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US, Japan Agree to Cut Steel Tariffs




Washington, 8 Feb (ONA) — The US and Japan have agreed to remove Trump-era tariffs from around 1.25 million metric tonnes a year of Japanese steel imports.


Under the deal, Japan says it will help to tackle excess steel supplies, which push down prices.


The agreement is aimed to stamp out “unfair practices” in the global steel industry, which is dominated by China.


The Biden administration has already made a similar deal with the European Union (EU) but tariffs remain in place on imports from the United Kingdom (UK).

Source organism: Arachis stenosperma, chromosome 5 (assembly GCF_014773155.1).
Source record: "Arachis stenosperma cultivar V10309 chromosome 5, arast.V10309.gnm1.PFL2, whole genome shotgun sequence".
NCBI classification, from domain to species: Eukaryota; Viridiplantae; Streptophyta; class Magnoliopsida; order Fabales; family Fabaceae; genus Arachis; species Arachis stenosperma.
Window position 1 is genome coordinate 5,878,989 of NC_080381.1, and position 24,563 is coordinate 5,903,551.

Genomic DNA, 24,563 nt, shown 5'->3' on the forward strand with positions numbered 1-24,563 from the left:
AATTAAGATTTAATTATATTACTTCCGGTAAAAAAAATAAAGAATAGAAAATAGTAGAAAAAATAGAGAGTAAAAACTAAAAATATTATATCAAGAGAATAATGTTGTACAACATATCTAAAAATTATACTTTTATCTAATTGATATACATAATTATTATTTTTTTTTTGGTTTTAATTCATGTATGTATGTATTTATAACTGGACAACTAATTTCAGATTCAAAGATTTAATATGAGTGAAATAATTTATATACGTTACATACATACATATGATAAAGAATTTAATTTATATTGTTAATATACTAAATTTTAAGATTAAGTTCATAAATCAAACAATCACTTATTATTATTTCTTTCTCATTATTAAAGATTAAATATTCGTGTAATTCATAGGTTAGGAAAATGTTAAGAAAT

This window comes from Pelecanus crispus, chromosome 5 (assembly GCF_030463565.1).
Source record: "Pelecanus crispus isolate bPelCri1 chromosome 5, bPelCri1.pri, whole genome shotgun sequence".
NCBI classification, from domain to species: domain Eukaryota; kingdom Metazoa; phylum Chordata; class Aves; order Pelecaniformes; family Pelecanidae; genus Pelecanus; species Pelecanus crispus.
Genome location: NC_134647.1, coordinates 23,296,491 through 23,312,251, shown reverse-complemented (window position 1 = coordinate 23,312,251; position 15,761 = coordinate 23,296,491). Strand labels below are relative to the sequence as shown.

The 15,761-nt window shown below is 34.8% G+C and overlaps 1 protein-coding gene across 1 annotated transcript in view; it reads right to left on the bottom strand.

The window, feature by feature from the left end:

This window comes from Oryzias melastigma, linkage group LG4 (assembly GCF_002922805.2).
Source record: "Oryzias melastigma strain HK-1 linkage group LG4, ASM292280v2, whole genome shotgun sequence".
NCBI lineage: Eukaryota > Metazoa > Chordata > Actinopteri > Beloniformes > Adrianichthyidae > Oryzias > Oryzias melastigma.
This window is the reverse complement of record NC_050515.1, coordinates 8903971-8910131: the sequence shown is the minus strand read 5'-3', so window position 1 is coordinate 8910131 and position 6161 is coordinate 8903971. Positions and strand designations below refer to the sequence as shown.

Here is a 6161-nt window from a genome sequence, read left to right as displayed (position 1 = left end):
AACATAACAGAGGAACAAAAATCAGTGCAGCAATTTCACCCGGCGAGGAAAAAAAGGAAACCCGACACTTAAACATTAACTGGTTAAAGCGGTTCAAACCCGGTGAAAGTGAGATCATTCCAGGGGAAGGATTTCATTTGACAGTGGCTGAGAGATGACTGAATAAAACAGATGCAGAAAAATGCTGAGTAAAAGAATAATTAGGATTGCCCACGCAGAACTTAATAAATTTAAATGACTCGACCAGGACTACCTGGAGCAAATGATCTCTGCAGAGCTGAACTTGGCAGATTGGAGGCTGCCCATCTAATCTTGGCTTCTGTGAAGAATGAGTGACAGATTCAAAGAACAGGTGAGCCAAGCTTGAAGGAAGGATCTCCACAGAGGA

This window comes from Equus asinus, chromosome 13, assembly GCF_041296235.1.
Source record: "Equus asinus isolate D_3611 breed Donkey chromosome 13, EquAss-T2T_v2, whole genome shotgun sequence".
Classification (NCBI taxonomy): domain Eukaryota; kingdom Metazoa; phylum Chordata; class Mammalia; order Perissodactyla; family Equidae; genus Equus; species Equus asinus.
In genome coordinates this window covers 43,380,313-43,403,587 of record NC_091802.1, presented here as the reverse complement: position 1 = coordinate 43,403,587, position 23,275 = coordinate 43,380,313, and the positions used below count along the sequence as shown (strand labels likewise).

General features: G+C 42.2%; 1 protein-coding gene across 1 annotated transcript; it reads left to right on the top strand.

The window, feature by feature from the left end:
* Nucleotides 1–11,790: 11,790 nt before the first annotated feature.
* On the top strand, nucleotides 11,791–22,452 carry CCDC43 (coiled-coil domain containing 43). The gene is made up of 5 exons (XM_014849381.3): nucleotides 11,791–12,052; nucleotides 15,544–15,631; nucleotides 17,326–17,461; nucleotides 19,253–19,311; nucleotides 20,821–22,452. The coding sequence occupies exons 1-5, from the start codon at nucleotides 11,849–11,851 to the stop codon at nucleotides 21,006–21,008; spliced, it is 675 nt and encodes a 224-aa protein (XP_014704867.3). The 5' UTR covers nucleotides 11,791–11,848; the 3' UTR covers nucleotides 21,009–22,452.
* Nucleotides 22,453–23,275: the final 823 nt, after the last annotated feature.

During Donald Trump’s presidency, Washington imposed tariffs on a number of countries, citing cheap metal imports as a national security threat.


Under the new deal, the US will stop charging a 25% levy on Japanese steel imports, excluding aluminium, up to a 1.25m metric tonne annual threshold.


Meanwhile, Tokyo said it will take steps within six months to support what the US and Japan see as a fairer steel market.


These include taxing goods believed to be priced below market value, and a levy to offset subsidies that an exporter has received, BBC news reported.

— Ends/KH


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